Injury and Accident: Causation. 51-year old heavy equipment and crane operator suffered an aortic dissection after spending 20 to 30 minutes trying to start a gas powered pump, requiring 50 to 70 pulls on a cord similar to those on lawn mowers. The general criteria for a compensable injury under section 39-71-119(2), MCA (1995) are met where an usual strain at work caused claimant internal physical harm, verified by objective medical findings. In cases of cardiovascular incidents, section 39-71-119(5)(a), MCA (1995), permits compensation "only if the accident is the primary cause of the physical condition in relation to other factors contributing to the physical condition," with "primary cause" defined as "a cause that, with a reasonable degree of medical certainty, is responsible for more than 50% of the physical condition." Where two physicians, one a cardiologist, credibly testified claimant's aortic dissection was more than 50% attributable to his episode of high blood pressure, which in turn was caused by strenuous work activities, the condition is compensable.

Injury and Accident: Primary Cause. 51-year old heavy equipment and crane operator suffered an aortic dissection after spending 20 to 30 minutes trying to start a gas powered pump, requiring 50 to 70 pulls on a cord similar to those on lawn mowers. The general criteria for a compensable injury under section 39-71-119(2), MCA (1995) are met where an usual strain at work caused claimant internal physical harm, verified by objective medical findings. In cases of cardiovascular incidents, section 39-71-119(5)(a), MCA (1995), permits compensation "only if the accident is the primary cause of the physical condition in relation to other factors contributing to the physical condition," with "primary cause" defined as "a cause that, with a reasonable degree of medical certainty, is responsible for more than 50% of the physical condition." Where two physicians, one a cardiologist, credibly testified claimant's aortic dissection was more than 50% attributable to his episode of high blood pressure, which in turn was caused by strenuous work activities, the condition is compensable.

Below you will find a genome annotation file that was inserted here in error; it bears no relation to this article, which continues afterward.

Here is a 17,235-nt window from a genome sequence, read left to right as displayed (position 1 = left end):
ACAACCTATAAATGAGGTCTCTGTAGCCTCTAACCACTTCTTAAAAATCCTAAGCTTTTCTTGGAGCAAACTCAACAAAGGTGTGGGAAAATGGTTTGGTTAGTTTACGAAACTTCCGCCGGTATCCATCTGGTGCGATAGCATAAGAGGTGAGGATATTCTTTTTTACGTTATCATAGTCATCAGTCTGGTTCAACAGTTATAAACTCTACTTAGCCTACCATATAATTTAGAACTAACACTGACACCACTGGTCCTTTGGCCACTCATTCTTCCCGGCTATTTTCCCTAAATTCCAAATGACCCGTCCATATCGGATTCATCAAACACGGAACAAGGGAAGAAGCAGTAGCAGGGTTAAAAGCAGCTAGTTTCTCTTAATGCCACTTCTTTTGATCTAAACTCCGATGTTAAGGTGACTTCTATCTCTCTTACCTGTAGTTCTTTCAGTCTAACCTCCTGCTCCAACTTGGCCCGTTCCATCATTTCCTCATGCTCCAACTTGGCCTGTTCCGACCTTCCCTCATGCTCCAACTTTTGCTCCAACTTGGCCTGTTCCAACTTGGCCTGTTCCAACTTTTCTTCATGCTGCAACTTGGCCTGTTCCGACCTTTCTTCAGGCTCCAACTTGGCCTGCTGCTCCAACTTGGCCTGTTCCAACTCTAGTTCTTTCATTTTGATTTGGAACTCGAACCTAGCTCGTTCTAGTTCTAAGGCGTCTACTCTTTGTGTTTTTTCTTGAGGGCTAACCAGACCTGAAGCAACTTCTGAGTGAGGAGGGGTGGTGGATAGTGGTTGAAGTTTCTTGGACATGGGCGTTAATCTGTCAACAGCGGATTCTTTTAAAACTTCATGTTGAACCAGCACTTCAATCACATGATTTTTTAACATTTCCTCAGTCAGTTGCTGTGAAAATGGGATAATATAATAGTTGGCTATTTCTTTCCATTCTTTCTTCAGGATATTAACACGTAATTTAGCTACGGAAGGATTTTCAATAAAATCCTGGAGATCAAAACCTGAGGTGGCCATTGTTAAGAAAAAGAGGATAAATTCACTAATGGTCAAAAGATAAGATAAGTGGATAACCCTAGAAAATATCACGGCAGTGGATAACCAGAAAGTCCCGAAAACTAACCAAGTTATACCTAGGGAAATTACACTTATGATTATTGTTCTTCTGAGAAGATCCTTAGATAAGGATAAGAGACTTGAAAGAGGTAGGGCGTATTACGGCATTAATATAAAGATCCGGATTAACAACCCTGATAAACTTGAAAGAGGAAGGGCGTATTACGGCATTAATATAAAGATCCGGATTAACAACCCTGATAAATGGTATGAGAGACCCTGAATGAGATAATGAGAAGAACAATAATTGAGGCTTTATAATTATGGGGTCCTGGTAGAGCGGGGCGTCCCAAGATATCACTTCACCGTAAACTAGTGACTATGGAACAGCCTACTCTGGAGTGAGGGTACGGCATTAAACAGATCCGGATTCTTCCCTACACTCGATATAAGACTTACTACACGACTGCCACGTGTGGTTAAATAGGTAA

Injury and Accident: Unexpected Strain or Injury. 51-year old heavy equipment and crane operator suffered an aortic dissection after spending 20 to 30 minutes trying to start a gas powered pump, requiring 50 to 70 pulls on a cord similar to those on lawn mowers. The general criteria for a compensable injury under section 39-71-119(2), MCA (1995) are met where an usual strain at work caused claimant internal physical harm, verified by objective medical findings. In cases of cardiovascular incidents, section 39-71-119(5)(a), MCA (1995), permits compensation "only if the accident is the primary cause of the physical condition in relation to other factors contributing to the physical condition," with "primary cause" defined as "a cause that, with a reasonable degree of medical certainty, is responsible for more than 50% of the physical condition." Where two physicians, one a cardiologist, credibly testified claimant's aortic dissection was more than 50% attributable to his episode of high blood pressure, which in turn was caused by strenuous work activities, the condition is compensable.